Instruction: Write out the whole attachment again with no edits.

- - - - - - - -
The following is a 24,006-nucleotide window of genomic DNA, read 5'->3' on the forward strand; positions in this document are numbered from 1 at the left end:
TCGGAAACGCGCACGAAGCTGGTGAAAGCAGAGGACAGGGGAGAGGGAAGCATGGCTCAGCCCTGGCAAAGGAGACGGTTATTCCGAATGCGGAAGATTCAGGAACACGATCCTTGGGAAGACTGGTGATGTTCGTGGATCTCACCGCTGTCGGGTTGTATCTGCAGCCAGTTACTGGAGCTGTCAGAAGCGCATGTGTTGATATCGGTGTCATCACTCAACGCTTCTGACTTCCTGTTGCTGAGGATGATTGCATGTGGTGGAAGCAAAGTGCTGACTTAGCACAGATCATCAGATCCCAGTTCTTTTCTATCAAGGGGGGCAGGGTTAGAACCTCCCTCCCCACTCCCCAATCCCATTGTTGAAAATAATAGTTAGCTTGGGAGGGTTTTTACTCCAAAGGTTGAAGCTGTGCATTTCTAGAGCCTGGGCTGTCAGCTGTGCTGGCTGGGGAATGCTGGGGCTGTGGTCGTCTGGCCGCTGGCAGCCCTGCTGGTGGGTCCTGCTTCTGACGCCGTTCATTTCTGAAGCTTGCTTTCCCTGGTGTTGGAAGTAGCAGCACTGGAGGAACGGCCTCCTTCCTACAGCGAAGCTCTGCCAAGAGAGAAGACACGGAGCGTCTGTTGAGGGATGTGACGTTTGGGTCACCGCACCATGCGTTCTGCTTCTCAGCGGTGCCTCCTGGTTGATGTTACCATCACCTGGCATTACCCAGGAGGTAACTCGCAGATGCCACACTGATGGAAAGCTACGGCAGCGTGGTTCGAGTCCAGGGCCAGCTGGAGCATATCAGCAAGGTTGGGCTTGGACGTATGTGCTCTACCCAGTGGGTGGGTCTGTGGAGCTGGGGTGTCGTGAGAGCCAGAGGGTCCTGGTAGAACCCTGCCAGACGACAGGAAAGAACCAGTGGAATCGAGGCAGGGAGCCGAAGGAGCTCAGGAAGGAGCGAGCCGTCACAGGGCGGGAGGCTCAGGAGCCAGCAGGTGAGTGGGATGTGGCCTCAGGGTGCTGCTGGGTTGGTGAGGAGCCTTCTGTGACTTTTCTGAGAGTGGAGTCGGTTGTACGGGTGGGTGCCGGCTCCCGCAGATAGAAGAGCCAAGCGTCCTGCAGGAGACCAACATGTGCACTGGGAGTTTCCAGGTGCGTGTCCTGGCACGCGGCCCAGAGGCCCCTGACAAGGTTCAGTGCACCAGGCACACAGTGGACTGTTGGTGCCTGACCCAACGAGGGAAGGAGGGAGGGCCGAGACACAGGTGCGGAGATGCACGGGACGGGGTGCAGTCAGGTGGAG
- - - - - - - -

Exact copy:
The following is a 24,006-nucleotide window of genomic DNA, read 5'->3' on the forward strand; positions in this document are numbered from 1 at the left end:
TCGGAAACGCGCACGAAGCTGGTGAAAGCAGAGGACAGGGGAGAGGGAAGCATGGCTCAGCCCTGGCAAAGGAGACGGTTATTCCGAATGCGGAAGATTCAGGAACACGATCCTTGGGAAGACTGGTGATGTTCGTGGATCTCACCGCTGTCGGGTTGTATCTGCAGCCAGTTACTGGAGCTGTCAGAAGCGCATGTGTTGATATCGGTGTCATCACTCAACGCTTCTGACTTCCTGTTGCTGAGGATGATTGCATGTGGTGGAAGCAAAGTGCTGACTTAGCACAGATCATCAGATCCCAGTTCTTTTCTATCAAGGGGGGCAGGGTTAGAACCTCCCTCCCCACTCCCCAATCCCATTGTTGAAAATAATAGTTAGCTTGGGAGGGTTTTTACTCCAAAGGTTGAAGCTGTGCATTTCTAGAGCCTGGGCTGTCAGCTGTGCTGGCTGGGGAATGCTGGGGCTGTGGTCGTCTGGCCGCTGGCAGCCCTGCTGGTGGGTCCTGCTTCTGACGCCGTTCATTTCTGAAGCTTGCTTTCCCTGGTGTTGGAAGTAGCAGCACTGGAGGAACGGCCTCCTTCCTACAGCGAAGCTCTGCCAAGAGAGAAGACACGGAGCGTCTGTTGAGGGATGTGACGTTTGGGTCACCGCACCATGCGTTCTGCTTCTCAGCGGTGCCTCCTGGTTGATGTTACCATCACCTGGCATTACCCAGGAGGTAACTCGCAGATGCCACACTGATGGAAAGCTACGGCAGCGTGGTTCGAGTCCAGGGCCAGCTGGAGCATATCAGCAAGGTTGGGCTTGGACGTATGTGCTCTACCCAGTGGGTGGGTCTGTGGAGCTGGGGTGTCGTGAGAGCCAGAGGGTCCTGGTAGAACCCTGCCAGACGACAGGAAAGAACCAGTGGAATCGAGGCAGGGAGCCGAAGGAGCTCAGGAAGGAGCGAGCCGTCACAGGGCGGGAGGCTCAGGAGCCAGCAGGTGAGTGGGATGTGGCCTCAGGGTGCTGCTGGGTTGGTGAGGAGCCTTCTGTGACTTTTCTGAGAGTGGAGTCGGTTGTACGGGTGGGTGCCGGCTCCCGCAGATAGAAGAGCCAAGCGTCCTGCAGGAGACCAACATGTGCACTGGGAGTTTCCAGGTGCGTGTCCTGGCACGCGGCCCAGAGGCCCCTGACAAGGTTCAGTGCACCAGGCACACAGTGGACTGTTGGTGCCTGACCCAACGAGGGAAGGAGGGAGGGCCGAGACACAGGTGCGGAGATGCACGGGACGGGGTGCAGTCAGGTGGAG